"Disease under this section shall mean heart disease or any disease of the lungs or respiratory tract and shall be presumed to have been contracted while on active duty as a result of strain or the inhalation of noxious fumes, poison or gases."

The sole issue involved in this appeal is: Is it necessary that a police officer in active service suffer an injury after July 4, 1959, in order to qualify for accidental disability benefits, under the provisions of Section 411.6, subd. 5, 1958 Code of Iowa, I.C.A., as amended by Chapter 293 of the Acts of the 58th General AssemblyJuly 4, 1959, being the effective date of the amendment?

The error relied upon by appellant for reversal is: The trial court erred in sustaining Appellee's Writ of Certiorari on the ground that the action by the Board of Trustees in granting accidental disability benefits (hereinafter referred to as pension) to Ollie White, and therefore illegal application of Section 411.6, subd. 5 of the 1958 Code of Iowa as amended, I.C.A.

I. The decision of the Board of Trustees does not result in a retroactive application of the statute as amended, because the pension right of an applicant is governed by the law in effect either (a) at the time the application is filed; or (b) at the time the pension board acts on the application, and is not governed by the law in effect at the time of the injury. Rockenfield v. Kuhl, 242 Iowa 213, 46 N.W.2d 17; Mathewson v. Board of Trustees of Firemen's Pension Fund of Shenandoah, 226 Iowa 61, *269 283 N.W. 256; Nelson v. Board of Directors of Ind. School District of Sioux City, 246 Iowa 1079, 70 N.W.2d 555; Talbott v. Independent School District, 230 Iowa 949, 299 N.W. 556, 137 A.L.R. 234; Laden v. Daly, 132 N.J.L. 440, 40 A.2d 780; Salz v. State House Commissioners, 32 N.J. Super. 230, 108 A.2d 194; City of Norfolk v. Key, 192 Va. 694, 66 S.E.2d 479; Rustad v. City of Long Beach, 122 Cal. App. 2d 106, 264 P.2d 955; Brooks v. Pension Board, 30 Cal. App. 2d 118, 85 P.2d 956.

The question directly involved in this appeal has not heretofore been decided in this jurisdiction. Analogous questions have been decided by this court somewhat favorable to appellant's position.

In Rockenfield v. Kuhl, supra, this court said: "It is elementary that laws creating pension rights are to be liberally construed with the view of promoting the objects of the legislature. * * * 40 Am.Jur., Pensions, ยง 4, (page 963)." [242 Iowa 213, 46 N.W.2d 19.]

Nelson v. Board of Directors of Ind. School District of Sioux City, supra, and Talbott v. Independent School District, supra, had reference to the situation which arose when local systems of pension and retirement as to schools were cancelled and the Federal Social Security plan was substituted pursuant to power granted by statute in 1955. In Sioux City action was brought by two teachers to set aside the Board's act in terminating the old plan and substituting the Federal Social Security plan. One teacher had not yet reached the retirement age, but the other had reached the age, but had not yet elected to apply for retirement benefits. In both cases the Trial Court upheld the action of the Board in cancelling the old plan and adopting the social security plan as enacted by the legislature. In the Talbott case we said: "Notwithstanding the appellee was eligible for retirement prior to the resolution * * * raising the retirement age to 65 years, her pension rights were not absolutely vested, but were subject to the amending resolution." [230 Iowa 949, 299 N.W. 565.]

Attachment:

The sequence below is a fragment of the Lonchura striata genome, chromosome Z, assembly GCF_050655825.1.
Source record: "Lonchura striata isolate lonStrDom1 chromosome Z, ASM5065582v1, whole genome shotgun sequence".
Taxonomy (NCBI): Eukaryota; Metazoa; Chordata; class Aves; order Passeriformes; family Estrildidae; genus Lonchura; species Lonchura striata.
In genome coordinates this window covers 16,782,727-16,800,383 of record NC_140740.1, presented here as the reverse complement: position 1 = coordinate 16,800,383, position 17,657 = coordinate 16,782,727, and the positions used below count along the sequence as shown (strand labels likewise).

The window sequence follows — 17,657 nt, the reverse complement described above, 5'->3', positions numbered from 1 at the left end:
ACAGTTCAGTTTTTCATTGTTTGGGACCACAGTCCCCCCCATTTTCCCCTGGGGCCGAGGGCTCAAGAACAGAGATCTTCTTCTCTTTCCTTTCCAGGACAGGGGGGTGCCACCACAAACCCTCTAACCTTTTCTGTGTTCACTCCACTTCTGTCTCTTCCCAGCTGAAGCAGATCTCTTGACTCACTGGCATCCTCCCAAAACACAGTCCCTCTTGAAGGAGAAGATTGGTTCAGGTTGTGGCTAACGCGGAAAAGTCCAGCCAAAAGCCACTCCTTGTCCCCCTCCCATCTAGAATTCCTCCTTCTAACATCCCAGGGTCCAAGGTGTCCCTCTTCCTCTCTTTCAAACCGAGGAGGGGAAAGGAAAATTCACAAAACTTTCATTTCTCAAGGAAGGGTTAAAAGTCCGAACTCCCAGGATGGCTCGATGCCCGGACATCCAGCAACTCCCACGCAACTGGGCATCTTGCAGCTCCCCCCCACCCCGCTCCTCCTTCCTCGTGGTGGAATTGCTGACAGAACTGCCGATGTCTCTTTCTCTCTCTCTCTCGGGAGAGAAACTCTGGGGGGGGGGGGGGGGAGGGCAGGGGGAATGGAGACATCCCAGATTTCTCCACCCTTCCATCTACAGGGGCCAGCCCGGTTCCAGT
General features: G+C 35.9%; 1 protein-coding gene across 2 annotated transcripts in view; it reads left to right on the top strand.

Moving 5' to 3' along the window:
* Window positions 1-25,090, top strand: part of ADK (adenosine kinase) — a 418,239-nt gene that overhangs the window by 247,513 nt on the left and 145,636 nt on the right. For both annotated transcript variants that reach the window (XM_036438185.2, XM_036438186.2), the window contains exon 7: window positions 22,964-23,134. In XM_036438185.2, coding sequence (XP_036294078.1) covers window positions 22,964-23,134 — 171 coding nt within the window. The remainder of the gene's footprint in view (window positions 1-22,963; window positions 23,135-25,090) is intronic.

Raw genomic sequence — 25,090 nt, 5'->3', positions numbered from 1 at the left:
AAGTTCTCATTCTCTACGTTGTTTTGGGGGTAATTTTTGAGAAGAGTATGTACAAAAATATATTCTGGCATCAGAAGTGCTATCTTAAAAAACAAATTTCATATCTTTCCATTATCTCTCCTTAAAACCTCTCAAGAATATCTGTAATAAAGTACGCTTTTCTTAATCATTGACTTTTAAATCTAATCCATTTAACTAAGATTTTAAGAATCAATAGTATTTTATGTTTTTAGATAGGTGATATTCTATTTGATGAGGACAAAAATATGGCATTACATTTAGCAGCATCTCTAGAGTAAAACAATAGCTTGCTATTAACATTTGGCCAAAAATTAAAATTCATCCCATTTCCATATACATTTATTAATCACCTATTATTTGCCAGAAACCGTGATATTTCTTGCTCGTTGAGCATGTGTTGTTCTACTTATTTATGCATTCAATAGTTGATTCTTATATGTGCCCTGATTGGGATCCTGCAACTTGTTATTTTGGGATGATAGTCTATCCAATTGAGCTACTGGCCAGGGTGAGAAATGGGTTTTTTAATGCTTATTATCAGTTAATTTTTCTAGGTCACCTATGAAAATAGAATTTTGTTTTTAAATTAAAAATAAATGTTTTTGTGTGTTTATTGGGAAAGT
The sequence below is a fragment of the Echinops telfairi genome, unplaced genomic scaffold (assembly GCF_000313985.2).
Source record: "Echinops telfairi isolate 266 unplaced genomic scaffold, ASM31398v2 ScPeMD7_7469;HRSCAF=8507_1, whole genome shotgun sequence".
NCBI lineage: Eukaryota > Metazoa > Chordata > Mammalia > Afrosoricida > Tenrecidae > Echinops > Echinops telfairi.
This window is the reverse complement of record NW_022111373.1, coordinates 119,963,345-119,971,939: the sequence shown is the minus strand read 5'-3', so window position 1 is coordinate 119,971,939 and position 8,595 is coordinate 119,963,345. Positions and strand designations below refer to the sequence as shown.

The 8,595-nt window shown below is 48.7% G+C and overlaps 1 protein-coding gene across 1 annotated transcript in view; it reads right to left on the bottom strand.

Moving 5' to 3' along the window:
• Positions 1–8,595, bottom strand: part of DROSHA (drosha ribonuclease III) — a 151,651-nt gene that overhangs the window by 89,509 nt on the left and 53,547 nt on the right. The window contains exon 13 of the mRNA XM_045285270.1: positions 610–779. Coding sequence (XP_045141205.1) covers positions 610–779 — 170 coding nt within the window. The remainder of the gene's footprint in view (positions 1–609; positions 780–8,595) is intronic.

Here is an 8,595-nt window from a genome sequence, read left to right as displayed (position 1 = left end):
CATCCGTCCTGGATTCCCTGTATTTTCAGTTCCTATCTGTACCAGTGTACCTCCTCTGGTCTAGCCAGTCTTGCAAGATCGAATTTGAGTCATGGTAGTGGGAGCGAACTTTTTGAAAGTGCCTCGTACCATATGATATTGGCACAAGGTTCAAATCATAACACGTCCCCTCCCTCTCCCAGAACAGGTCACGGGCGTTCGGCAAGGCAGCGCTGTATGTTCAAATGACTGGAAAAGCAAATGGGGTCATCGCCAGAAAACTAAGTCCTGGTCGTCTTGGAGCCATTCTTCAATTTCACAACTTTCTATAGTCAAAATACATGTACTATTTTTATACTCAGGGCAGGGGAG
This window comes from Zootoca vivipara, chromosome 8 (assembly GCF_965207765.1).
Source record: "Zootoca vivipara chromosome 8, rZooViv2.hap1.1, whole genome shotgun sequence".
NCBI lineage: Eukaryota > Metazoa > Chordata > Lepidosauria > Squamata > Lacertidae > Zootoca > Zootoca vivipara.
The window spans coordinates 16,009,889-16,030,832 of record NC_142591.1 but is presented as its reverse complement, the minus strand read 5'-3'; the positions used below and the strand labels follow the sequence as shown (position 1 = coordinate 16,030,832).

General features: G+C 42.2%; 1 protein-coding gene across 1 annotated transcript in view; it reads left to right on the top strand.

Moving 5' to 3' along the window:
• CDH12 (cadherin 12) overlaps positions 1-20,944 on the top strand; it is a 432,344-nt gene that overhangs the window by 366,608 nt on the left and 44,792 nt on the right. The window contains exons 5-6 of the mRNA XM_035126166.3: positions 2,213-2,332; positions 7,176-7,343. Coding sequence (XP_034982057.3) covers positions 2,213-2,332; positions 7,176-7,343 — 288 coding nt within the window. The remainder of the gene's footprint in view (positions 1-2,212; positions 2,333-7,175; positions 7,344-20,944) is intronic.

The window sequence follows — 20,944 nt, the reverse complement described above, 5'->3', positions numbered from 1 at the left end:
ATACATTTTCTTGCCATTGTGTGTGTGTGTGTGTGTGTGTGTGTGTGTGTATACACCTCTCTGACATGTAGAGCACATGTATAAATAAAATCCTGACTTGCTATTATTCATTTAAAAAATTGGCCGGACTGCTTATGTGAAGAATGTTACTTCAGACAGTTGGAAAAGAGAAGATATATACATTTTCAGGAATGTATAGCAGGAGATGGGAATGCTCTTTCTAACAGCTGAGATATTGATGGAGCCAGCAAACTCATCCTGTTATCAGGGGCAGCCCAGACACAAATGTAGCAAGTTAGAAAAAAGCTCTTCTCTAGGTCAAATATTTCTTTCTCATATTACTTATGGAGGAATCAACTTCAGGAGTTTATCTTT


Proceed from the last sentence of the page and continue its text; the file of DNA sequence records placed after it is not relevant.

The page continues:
In both the Nelson and Talbott cases, the applicants were eligible for benefits under an existing local plan. Because they had not applied therefor, their rights became subject to an amending statute or resolution. In other words, if we apply the analogy to the case at bar, the time of retirement occurred prior to the enactment of the statute, but the teachers became subject to the statute in effect when they made their application.

In case of Mathewson v. Board of Trustees of Firemen's Pension Fund of Shenandoah, supra, Mr. Mathewson became 50 years of age on December 14, 1936, and applied for benefits February 13, 1937. Under Section 6310 of the 1935 Code the legislature had changed the eligibility provisions of the 1913 Code and the question facing the court was whether plaintiff had to complete 22 years of service subsequent to the 1935 enactment or could his years of service before 1935 be considered in computing his eligibility record? The court said: "There is nothing in Section 6315 of the Code which requires that the service, to-wit, the twenty-two years, be after the city elected to go under the provisions of the pension act." [226 Iowa 61, 283 N.W. 258.]

In McCord v. Iowa Employment Security Commission, 244 Iowa 97, 56 N.W.2d 5, 7, this court said with reference to applicability of later adopted act as follows: "This is not giving the amendment a retroactive effect as the commission contends. It gives it present application on its effective date."

At least three states have rendered decisions supporting appellant's contention. In Laden v. Daly, (N.J.) supra, the court said [132 N.J.L. 440, 40 A.2d 782]: "and the controlling statute * * * is that which is effective concerning [a] complainant's rights at the time an official act subject to the control thereof is due to be taken."